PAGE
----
As I watched the Michigan women’s basketball team throw its season away last Thursday, the irony of the situation began to creep up on me. The Wolverines were losing to an undersized team from Ypsilanti who were wearing green jerseys and playing some of its best basketball of the season — on Saint Patrick’s Day. In my mind, Michigan was not losing to Eastern Michigan, but to the Luck of the Irish.

How else could someone explain what was happening?

As one of the last teams to miss the NCAA Tournament, the Wolverines were expected to contend for the WNIT title. The players seemed to be focused and ready to go that week in practice, talking about hanging the first women’s basketball banner in program history up in Crisler Arena.

But somehow, some way, I found myself listening to senior guard Veronica Hicks after the game as she described her last game wearing the maize and blue. In a season full of surprises, this had to be the biggest one.

Michigan started off the season predicted by no one to finish in the top three of the Big Ten, yet it finished third for the first time since 2001. At one point, the Wolverines beat three-straight ranked opponents, which included their 2-0 start in conference play. Perhaps most importantly, they swept that team down south for the first time in program history.

But with the highs came the lows. Michigan lost to Detroit Mercy early in the season, and to Big Ten bottom feeder Minnesota twice. The Wolverines’ slide toward the end of the season, though, is what ended up costing them a spot in the NCAA Tournament. In the Big Ten Tournament, Michigan received a first-round bye for the first time since 2001, yet lost to last place Illinois in its first game of the tournament.

That loss pretty much sealed the Wolverines’ fate, putting them on the outside looking in on the NCAA Tournament. The WNIT would have to be enough, as Michigan would extend its 10-year absence from the Big Dance.

Thanks to the Eagles, though, Michigan’s season is officially caput. The season ended before it should have, but I, the usual pessimist, am not worried. At all.

Michigan graduates only one senior — Hicks. Granted, that one senior is a huge one to lose, considering Hicks is one of just five Wolverines in program history with 1,000 points, 200 assists and 150 steals. Perhaps more importantly, Hicks was the team’s unquestioned leader and the emotional backbone — every single player leaned on her for support, on and off the court.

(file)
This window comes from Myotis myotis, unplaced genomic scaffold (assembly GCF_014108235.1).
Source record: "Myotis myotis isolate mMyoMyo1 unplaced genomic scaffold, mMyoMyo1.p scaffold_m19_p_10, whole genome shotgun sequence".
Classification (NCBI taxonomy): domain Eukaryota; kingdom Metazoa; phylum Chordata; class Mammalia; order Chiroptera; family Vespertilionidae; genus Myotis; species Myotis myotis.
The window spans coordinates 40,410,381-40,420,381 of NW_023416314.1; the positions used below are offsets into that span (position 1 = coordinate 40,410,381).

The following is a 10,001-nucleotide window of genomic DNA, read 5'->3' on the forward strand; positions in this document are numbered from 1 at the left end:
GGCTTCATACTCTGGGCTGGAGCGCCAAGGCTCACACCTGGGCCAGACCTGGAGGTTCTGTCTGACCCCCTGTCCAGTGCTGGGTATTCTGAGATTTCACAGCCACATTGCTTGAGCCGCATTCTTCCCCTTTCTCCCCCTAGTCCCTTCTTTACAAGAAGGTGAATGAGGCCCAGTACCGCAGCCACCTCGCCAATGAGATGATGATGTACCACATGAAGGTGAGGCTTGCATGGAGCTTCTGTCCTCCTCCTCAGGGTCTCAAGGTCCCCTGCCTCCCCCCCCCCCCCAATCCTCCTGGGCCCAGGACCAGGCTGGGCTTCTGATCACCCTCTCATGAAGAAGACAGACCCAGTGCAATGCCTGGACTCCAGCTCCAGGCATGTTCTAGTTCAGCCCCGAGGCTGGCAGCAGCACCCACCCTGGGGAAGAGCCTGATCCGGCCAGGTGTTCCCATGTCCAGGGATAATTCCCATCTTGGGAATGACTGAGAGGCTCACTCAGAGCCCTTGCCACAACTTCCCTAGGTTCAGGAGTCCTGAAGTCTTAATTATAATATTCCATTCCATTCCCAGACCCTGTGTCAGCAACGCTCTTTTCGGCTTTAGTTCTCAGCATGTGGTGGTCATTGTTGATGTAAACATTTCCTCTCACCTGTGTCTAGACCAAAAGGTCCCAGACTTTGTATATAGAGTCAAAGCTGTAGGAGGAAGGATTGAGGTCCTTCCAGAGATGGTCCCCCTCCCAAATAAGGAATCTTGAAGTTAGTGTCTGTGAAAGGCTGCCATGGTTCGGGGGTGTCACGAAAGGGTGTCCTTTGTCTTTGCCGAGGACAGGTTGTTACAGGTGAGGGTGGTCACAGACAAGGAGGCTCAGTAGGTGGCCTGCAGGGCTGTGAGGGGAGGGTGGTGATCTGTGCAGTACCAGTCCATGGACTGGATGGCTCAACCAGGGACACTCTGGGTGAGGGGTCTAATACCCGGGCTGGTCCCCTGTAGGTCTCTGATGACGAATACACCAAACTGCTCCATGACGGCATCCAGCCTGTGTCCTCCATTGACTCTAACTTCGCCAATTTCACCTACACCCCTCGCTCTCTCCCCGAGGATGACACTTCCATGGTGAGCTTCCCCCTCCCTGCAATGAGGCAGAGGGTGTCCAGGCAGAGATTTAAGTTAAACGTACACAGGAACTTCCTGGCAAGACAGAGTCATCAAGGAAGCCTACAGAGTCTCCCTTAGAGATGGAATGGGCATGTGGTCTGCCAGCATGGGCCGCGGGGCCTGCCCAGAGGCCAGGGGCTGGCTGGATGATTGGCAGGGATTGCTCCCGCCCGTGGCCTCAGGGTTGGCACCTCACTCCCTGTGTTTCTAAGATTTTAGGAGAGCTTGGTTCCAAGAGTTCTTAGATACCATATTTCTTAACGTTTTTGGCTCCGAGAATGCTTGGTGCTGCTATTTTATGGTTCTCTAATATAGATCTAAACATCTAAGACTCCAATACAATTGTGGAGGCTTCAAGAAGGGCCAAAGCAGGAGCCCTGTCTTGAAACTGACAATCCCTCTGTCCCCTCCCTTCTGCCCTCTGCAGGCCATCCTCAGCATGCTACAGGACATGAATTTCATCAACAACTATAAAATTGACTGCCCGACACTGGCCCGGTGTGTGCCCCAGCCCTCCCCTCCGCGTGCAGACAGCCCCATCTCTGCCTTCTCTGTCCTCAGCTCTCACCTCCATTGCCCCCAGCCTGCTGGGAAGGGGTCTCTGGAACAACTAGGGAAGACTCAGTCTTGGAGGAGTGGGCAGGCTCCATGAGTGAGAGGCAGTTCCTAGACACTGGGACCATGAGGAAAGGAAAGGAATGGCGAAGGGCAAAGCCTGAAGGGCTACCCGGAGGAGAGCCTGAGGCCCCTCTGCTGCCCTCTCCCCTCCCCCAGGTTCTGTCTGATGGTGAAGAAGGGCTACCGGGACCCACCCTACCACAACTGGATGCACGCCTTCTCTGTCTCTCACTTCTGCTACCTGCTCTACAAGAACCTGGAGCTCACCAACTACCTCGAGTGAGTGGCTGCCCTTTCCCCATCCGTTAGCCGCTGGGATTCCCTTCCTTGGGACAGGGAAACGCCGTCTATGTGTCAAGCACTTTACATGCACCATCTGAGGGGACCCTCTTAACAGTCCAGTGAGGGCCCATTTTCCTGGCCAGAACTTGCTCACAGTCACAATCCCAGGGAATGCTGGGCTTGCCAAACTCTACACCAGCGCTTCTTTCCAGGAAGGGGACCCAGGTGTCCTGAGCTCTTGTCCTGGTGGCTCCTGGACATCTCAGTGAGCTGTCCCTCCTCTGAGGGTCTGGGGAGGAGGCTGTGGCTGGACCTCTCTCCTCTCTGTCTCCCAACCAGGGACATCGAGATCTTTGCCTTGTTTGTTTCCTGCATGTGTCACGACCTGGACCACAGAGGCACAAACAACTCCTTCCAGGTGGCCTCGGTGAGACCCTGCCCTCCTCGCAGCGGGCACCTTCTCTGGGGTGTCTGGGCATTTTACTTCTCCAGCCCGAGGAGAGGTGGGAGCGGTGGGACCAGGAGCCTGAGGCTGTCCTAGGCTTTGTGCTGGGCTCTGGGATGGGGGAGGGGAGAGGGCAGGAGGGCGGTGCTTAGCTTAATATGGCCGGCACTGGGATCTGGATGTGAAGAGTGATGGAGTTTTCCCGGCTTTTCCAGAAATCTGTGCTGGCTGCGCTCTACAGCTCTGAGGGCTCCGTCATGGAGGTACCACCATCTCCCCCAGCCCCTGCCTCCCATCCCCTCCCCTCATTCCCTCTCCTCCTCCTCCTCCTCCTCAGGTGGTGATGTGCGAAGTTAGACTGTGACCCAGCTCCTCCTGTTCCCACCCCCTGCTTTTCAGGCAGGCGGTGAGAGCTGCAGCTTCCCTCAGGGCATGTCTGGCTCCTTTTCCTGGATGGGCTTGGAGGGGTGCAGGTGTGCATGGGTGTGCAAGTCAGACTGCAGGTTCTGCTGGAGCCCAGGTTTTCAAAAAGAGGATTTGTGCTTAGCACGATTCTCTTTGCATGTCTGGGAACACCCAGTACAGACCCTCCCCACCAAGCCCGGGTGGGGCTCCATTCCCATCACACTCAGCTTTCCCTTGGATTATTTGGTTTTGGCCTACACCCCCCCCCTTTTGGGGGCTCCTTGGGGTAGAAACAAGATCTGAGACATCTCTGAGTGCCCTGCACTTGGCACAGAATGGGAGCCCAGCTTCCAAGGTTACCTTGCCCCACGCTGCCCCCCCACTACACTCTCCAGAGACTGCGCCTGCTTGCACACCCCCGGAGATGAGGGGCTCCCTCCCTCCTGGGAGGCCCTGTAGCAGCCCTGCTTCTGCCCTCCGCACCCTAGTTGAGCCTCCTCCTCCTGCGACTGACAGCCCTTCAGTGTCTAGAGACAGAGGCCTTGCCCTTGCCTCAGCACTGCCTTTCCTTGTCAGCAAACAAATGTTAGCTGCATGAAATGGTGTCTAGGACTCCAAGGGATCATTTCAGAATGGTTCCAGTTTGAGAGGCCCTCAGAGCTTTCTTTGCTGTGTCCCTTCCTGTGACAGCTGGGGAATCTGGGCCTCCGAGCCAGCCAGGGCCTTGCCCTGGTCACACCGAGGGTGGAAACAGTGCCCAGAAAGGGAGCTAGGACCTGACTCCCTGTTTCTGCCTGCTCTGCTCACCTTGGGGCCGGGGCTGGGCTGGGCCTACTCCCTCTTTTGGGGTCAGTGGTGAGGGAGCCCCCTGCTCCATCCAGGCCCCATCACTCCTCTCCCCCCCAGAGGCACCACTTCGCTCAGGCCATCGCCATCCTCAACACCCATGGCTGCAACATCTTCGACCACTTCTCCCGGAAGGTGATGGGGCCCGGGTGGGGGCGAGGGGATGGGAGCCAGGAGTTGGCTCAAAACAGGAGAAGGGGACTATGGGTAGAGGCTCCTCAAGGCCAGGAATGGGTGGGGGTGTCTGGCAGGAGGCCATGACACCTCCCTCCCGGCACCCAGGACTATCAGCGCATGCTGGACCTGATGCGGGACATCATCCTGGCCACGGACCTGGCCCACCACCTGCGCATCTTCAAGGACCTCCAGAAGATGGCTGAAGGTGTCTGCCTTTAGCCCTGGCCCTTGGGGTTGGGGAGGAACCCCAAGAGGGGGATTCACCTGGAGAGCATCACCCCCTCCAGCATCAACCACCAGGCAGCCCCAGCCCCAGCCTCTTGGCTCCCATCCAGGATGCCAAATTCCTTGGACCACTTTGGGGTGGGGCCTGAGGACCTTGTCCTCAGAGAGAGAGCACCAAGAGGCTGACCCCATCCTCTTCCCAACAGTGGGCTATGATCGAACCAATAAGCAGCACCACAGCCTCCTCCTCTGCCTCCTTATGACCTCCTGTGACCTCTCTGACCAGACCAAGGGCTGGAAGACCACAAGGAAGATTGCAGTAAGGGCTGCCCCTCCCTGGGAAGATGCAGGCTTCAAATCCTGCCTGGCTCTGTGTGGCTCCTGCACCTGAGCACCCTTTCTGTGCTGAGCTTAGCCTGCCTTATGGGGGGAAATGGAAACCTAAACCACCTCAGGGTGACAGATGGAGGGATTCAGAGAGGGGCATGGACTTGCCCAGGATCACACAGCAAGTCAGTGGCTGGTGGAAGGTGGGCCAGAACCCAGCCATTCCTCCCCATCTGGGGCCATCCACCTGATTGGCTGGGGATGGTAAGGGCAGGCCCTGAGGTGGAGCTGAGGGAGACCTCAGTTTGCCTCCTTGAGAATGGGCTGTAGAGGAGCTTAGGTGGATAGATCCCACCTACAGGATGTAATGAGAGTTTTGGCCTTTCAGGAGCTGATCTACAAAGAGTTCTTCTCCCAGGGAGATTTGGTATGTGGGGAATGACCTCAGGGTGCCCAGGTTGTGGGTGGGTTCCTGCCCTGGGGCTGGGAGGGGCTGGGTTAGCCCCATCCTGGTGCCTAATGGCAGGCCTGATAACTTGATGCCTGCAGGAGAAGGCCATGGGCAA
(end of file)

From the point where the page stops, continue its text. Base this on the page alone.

After Hicks’ last game in Crisler, her post game speech moved many people to tears, including her teammates. “Ronni” leaves the program having never made an NCAA Tournament, but the team she left behind has a great chance to do so.

Consider how much the Wolverines improved this year, even with their incredible youth. Then consider how much better all of those players will be after another six months of offseason basketball.

Michigan will return a talented nucleus of young players who can only go up from here. Juniors Courtney Boylan and Carmen Reynolds will step into the leadership role that Hicks left behind, as at one point or another this season they each carried the team. Reynolds was inconsistent throughout the season, but she is still atop Michigan’s all-time 3-point percentage chart at 43-percent in her career. Boylan lit a fire under the Wolverines midway through the season in her first career start, showing flashes of brilliance as starting point guard.

Sophomore guard Jenny Ryan has the potential to be the Wolverines’ best all-around player and even earn All-Big Ten honors — her only weakness is a sporadic jump shot. Sophomore guard Nya Jordan will finally be healthy, and she will step into to the slasher role the Wolverines so desperately needed late in the season when Jordan missed due to injury. And 6-foot-4 sophomore guard Kate Thompson used her height and wicked jump shot to create serious mismatches from the perimeter.

Sophomore center Rachel Sheffer developed into a legitimate offensive threat late in the season, as she ended up as the Wolverines’ second-leading scorer. Sophomore forward Sam Arnold will most likely remain the Wolverines’ post player off the bench, as she can score in bunches from both the center and forward positions.

Redshirt freshman Kendra Seto will also get a chance to play, as she sat out this year due to NCAA transfer rules. Seto averaged 10 points per game in her freshman year at Vermont and was named one of the Top-20 high school basketball players in Canada her senior year of high school.

All of the inexperience, dearth of height, and poor pre-season expectations were tied together by the mad man at the helm — coach Kevin Borseth. He took a supremely young team and led Michigan to its first winning record in the Big Ten in 10 years. He might be angry on the sidelines and seem crazy to the outsiders, but his players love him and he knows how to get the best out of them.

Obviously, most of this is speculation, but something tells me this team is headed in the right direction.

Nothing confirmed this more than the courts of the CCRB on Monday night. Among the regulars were six Wolverines, practicing for next years’ campaign less than a week after their season ended. It was 9:00 p.m. on a weeknight and the young Michigan players wanted nothing more than to dominate a game of pick-up basketball.

Michigan will miss Hicks, without a doubt, but the team she left behind has the potential to go far. Remember, this is a program that has made it out of the first round of the NCAA Tournament just twice. Ever. There have not been a lot of great teams in this program, but the future is bright in Crisler.

As long as the Wolverines don’t run into any Saint Patrick’s Day leprechauns, the outlook, for once, is optimistic.

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